This was a great step into more formal knowledge around Kali itself. It gave me a needed refresher on the basics of linux command line. There are sections that aren’t super applicable to the beginner, like customizing your own Kali Image, but it’s material that I frequently think about revisiting now that I have the capacity to make use of that knowledge. I honestly don’t remember much from the PDF, I just remember it was exactly what I needed to feel comfortable with the tool I was about to use non-stop (Kali).

Again, it was cheap (Free) which is important to me. I’ll always try the free option before implementing the expensive paid-for solution.

Then the course date started. I received my coursework PDF, the videos, the VM that they provide, and the VPN access. Here’s the first time I’m going to mention this. . .

Do the lab report

How do I know where to start?

“How do I get started?”

“Where do I begin in the lab”

Don’t be that person

So many posts… soo many posts on the OSCP subreddit, so many posts in the forums…

Start with the PDF. Read the sections. Watch the corresponding videos. I found that the PDF and the videos synced up almost perfectly.

This feels stupid to say, but in order to learn, you need to be taught. The course material will teach you. Start there.

“Do I start at the first IP address?”

“What else can I ask that will later be embarrassing once I realize I could have just done the coursework that I purchased?”

This is a good time to mention that the material does a really good job of teaching you everything you need to know in order to be successful. If something doesn’t quite make sense, I would go through the videos and then it would click. If I still struggled then it was usually my own fault, misreading or misunderstanding, that would come together by looking it over again. With each section, there are exercises that you can perform and record in a report. Which leads me to this….

Do the lab report

The exercises are supremely helpful in understanding the material. True to the OffSec model though, it’s not enough to just understand it, lets actually do it! Read the material, watch the videos, then do the exercises so you can prove that you can do it yourself. With each exercise completed, you can record your answers in the lab exercises report.

The “optional” lab report is worth 5 points towards your exam. The word optional is pronounced “you’d be dumb to skip this”.

To complete your lab report, you simply need to record your lab exercises. Each exercise will clearly define what you need to do. Sometimes it’s as small as a few commands, or it might be a completely custom script of some kind. Record these answers as the first requirement for the lab exercises report.

The second requirement is to record a lab penetration testing report against at least 10 machines in the lab network. This is the same report that you’ll turn in for the exam, but would be done against the lab instead of the exam machines. If you’re paying attention, you’ll realize that this is your practice on report writing. Do it in the lab, and you’ll have a solid template and methodology for report writing on the exam.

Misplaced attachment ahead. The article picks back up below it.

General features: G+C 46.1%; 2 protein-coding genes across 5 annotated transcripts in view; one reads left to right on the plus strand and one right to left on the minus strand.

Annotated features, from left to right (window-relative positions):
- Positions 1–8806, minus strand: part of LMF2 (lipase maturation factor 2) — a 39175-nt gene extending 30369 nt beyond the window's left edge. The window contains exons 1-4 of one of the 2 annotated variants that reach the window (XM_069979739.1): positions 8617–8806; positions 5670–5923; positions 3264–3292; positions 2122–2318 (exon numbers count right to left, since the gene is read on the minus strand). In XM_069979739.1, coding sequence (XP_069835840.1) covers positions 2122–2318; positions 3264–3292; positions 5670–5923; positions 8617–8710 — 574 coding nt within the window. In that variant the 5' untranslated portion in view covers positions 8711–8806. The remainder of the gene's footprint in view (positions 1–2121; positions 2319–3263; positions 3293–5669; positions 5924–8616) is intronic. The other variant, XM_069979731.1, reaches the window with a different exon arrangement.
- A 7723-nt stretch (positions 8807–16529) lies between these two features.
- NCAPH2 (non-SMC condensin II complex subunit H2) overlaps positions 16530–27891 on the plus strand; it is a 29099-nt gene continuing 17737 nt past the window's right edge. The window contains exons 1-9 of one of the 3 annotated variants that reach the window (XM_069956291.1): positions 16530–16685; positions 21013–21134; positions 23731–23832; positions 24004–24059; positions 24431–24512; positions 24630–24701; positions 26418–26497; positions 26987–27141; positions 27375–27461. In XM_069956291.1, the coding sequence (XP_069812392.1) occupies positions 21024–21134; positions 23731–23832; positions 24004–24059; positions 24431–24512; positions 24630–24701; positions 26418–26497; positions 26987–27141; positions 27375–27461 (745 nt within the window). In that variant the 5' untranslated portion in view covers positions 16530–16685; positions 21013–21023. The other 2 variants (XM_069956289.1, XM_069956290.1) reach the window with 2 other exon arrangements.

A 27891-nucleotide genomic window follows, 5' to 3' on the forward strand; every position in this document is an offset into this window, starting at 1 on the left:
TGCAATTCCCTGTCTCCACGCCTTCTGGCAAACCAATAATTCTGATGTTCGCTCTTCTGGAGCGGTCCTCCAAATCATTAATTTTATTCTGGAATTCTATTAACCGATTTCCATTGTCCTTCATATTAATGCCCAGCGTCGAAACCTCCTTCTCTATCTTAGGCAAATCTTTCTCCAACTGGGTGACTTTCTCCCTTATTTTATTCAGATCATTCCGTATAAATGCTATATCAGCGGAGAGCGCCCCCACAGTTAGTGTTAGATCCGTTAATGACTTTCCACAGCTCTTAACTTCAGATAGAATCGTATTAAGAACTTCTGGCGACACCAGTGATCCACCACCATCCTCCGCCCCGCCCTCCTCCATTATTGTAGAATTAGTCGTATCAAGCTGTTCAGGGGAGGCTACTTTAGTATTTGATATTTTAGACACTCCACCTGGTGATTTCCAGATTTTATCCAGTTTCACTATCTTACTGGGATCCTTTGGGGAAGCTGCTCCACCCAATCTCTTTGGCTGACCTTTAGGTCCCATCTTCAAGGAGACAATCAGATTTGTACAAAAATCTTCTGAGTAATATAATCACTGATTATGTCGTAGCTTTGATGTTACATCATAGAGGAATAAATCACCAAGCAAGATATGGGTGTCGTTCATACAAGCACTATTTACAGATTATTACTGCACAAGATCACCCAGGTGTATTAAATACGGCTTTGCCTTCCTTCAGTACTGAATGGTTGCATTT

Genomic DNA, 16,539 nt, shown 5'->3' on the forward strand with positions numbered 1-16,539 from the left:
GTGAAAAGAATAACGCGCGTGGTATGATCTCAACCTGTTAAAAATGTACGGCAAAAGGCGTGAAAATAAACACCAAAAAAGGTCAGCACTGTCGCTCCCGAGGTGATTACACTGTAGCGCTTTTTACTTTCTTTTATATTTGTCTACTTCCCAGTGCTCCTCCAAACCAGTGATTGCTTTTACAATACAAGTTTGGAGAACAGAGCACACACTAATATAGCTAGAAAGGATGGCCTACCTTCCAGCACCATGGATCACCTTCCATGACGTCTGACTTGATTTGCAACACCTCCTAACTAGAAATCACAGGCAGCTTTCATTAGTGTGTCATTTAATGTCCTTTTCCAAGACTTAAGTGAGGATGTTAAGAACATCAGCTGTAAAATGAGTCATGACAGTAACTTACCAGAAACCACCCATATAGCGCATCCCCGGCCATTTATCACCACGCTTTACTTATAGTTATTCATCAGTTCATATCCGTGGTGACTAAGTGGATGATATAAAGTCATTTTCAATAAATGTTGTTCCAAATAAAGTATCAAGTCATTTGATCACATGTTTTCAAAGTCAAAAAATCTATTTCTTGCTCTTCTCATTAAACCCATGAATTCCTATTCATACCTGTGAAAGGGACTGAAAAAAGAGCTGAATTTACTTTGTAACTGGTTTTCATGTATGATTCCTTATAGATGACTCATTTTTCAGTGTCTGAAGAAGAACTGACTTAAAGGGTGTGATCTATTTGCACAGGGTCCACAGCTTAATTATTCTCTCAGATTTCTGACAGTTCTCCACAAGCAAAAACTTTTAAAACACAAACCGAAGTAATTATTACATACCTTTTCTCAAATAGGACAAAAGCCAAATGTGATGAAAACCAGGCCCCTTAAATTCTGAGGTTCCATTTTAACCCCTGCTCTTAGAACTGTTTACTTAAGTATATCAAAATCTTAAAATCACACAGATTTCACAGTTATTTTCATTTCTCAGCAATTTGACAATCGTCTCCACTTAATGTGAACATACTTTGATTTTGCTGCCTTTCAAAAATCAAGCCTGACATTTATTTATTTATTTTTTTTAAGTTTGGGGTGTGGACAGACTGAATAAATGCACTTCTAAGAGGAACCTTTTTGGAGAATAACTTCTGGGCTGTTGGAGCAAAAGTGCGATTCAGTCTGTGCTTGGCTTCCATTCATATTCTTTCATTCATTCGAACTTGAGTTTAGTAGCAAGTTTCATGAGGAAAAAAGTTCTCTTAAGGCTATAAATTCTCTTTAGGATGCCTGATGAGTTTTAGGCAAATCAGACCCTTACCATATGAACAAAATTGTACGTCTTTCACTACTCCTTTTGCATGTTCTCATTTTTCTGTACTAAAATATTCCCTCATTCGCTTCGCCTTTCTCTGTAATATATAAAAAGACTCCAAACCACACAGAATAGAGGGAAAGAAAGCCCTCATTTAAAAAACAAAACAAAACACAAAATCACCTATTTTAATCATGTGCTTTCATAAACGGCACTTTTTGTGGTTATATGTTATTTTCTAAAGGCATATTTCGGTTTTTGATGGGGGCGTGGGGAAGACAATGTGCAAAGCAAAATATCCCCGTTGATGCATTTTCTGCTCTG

Package the lab exercises together with the lab report on 10 machines. Congrats, 5 extra points when you submit this with your exam report.

Do the lab report

More than just the 5 extra points, I sincerely believe that people who do the lab report have a far better chance of passing the exam. This was verified by the number of people that would post to forums asking for help after failing the exam. Doing the exercises makes you far more familiar with the materials. In addition to that, once you complete your lab exercises, you’ll have built your own cheat sheet for countless attack vectors. You’ll be referencing your own work, your own scripts, your own commands to properly succeed in the lab.

I took all my notes in the CherryTree app. I still have those notes, and have even been able to help other aspiring OSCPs as they work through the material. Even more than that, I built my methodology for note taking while pentesting the machines in the lab. I still use CherryTree for pentest engagements today, and I still take notes the same way I did while working through the OSCP. I learned that by going through the motions within the labs and while writing my lab report.

For the love of God

Do the lab report

If you take nothing else way from this review…. just do the lab report, right?

My Lab Time

I read a lot of reviews first, and I knew what to expect. I knew roughly where I stood too, and I estimated that it would take me about 3 weeks to get through the lab materials and exercises. I was spot on, so I was glad that I reserved 90 days.

Plan your time and dedicate to it. I made all of my family and friends very aware of the dedication I intended on having. I spent 20 – 30 hours a week on the OSCP course, in addition to my 40 hours a week at work.

I knew it was going to be an uphill battle for me. I planned for it as much as possible. On the right is a random week during my studies, I recorded my time and kept notes in some events to keep track of where I needed to start the next day.

Saturdays and Sundays were often all-day-events. I usually went slow on Wednesdays, taking a little time for myself.

“Read the material, watch the videos, then do the exercises so you can prove that you can do it yourself.”

– Me just a few paragraphs ago
Do that for 3 weeks, or however long it takes you. Then jump into the labs.